There is no doubt that the true intention of Nichiren was to establish the Dai-Gohonzon of the High Sanctuary of the Essential Teaching of the second year of Ko’an (1279). This Gohonzon is the Gohonzon of the entire world. Nichiren Shoshu is the supreme and sole religion in the entire world.[18]

Accordingly, former So-koto (English: Highest lay leader) Daisaku Ikeda authored the following in his introductory book Buddhism in Action — Volume One in 1984:

The Dai-Gohonzon of the High Sanctuary of True Buddhism at the Nichiren Shoshu Taiseki-ji Head Temple, is the basis of all Gohonzons. The Gohonzon which we are allowed to receive so that we may pray in our own homes, can be inscribed only by one of the successive High Priests who inherit the true lineage of Nichiren Shoshu.[19]

"The foundation of Nichiren Shoshu as you know, is the “Dai-Gohonzon of the High Sanctuary of the Essential Teaching”. That Dai-Gohonzon and the Lifeblood Heritage of the Law have been successively inherited by the High Priests since the time of Nichiren Daishonin. The traditions and doctrines have solemnly existed for 700 years. Faith based on this fundamental track of Nichiren Shoshu is correct faith, and possesses boundless benefits. We must never lose sight of this fundamental track because of our own faith becoming impure or arrogant." — Daisaku Ikeda.[20]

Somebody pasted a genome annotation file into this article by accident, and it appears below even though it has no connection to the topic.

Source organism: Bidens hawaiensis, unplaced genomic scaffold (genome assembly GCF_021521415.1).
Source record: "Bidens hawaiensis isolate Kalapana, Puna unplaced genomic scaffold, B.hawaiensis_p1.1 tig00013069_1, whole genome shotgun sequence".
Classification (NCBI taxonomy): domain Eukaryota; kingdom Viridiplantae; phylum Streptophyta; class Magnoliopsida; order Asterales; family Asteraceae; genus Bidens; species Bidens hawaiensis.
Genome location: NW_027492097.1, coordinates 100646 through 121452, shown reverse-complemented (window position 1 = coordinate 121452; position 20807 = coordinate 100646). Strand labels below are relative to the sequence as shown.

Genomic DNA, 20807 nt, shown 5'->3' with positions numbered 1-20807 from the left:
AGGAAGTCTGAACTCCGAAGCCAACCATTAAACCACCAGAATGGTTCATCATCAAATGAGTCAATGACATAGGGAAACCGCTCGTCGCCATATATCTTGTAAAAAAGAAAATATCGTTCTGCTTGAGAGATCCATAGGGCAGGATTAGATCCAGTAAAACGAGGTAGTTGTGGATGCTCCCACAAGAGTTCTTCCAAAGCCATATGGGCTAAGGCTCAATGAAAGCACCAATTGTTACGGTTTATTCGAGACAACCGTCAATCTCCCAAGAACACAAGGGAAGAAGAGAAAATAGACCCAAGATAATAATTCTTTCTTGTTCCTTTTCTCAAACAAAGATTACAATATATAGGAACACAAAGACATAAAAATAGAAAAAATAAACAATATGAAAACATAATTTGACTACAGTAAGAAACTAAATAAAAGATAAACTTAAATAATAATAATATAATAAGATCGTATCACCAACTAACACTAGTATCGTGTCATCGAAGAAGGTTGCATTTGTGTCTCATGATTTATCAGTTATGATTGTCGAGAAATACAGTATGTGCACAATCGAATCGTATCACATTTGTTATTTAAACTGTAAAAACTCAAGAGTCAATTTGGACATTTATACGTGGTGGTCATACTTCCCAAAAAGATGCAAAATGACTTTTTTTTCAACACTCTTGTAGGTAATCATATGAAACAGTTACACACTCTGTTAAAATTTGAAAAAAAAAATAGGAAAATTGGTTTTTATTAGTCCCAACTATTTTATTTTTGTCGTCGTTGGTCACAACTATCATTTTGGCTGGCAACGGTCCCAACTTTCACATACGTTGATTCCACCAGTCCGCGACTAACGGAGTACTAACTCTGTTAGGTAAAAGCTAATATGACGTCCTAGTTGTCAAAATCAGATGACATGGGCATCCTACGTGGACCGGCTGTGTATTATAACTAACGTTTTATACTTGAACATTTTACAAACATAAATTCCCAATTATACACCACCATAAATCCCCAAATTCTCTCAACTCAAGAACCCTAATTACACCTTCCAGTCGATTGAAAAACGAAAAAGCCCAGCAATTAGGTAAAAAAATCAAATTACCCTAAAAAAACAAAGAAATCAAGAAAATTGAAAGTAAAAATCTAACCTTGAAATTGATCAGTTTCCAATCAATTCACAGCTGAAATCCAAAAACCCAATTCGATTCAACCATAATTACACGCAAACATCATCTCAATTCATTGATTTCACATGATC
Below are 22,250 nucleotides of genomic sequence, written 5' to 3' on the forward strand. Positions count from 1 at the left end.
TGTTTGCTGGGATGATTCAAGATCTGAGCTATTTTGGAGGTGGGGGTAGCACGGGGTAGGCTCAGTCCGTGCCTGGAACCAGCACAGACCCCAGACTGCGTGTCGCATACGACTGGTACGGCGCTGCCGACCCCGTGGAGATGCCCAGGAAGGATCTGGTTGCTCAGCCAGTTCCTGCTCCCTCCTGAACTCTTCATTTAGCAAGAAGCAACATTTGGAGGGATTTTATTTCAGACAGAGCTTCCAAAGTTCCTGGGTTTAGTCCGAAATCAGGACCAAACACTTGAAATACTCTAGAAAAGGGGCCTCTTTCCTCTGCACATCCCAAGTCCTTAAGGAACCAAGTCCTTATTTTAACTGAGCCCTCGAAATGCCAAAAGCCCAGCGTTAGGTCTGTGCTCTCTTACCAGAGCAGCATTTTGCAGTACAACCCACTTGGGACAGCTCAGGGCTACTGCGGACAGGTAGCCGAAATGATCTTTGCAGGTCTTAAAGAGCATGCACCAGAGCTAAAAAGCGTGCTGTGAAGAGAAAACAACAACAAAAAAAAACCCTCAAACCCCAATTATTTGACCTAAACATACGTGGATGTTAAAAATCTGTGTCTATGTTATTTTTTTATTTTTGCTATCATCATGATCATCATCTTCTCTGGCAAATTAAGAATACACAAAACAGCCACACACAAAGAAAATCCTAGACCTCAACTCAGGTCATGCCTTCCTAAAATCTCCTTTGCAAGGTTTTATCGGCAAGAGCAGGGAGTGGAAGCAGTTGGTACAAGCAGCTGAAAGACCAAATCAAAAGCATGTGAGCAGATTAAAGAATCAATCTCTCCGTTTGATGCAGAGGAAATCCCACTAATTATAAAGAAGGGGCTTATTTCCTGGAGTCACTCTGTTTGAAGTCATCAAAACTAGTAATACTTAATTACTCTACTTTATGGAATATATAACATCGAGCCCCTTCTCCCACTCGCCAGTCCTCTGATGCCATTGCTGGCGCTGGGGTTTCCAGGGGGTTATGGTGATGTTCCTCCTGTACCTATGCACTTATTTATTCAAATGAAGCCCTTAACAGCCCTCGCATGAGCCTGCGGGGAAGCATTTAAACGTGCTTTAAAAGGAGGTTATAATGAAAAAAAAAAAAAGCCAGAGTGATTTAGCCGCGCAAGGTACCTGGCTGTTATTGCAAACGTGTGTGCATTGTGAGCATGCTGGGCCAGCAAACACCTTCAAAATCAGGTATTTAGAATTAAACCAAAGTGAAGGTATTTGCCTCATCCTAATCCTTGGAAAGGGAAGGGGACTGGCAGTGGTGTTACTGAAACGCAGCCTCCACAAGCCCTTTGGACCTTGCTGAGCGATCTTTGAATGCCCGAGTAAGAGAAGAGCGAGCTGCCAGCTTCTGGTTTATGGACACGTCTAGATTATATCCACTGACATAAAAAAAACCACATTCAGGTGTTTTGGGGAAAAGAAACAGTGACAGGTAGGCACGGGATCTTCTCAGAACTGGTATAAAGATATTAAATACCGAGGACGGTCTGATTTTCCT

Current position of Soka Gakkai[edit]

Since November 2014, the Soka Gakkai disputes that a home-enshrined Gohonzon is equal in both its significance and spiritual value as the Dai-Gohonzon enshrined in Taisekiji.[citation needed] As quoted by SGI President Daisaku Ikeda in 18 September 1993 for the September issue of Seikyo Shimbun Magazine:

"At the present time, the Soka Gakkai itself is the one and only group of united priests which receives and inherits the lifeblood (bloodline heritage) of faith." — Daisaku Ikeda, Seikyo Shimbun newspaper, 18 September 1993.

Though the organization vehemently states that it no longer upholds the image to be their object of worship in religious practice, the Soka Gakkai continues to use and disseminate a 13 July 1720 rendition of the Dai Gohonzon once transcribed by 18th century Taisekiji abbot, Daini Ajari Kenjuin Nichikan Shonin, the 26th High Priest of Nichiren Shoshu. In addition, a wooden mandala transcribed in rendition of the Dai Gohonzon image by Settsu Mizutani Nissho Shonin (The 64th High Priest) on 1 May 1951 is also enshrined and venerated within the General Headquarters of Soka Gakkai in Shinjuku ward in Tokyo.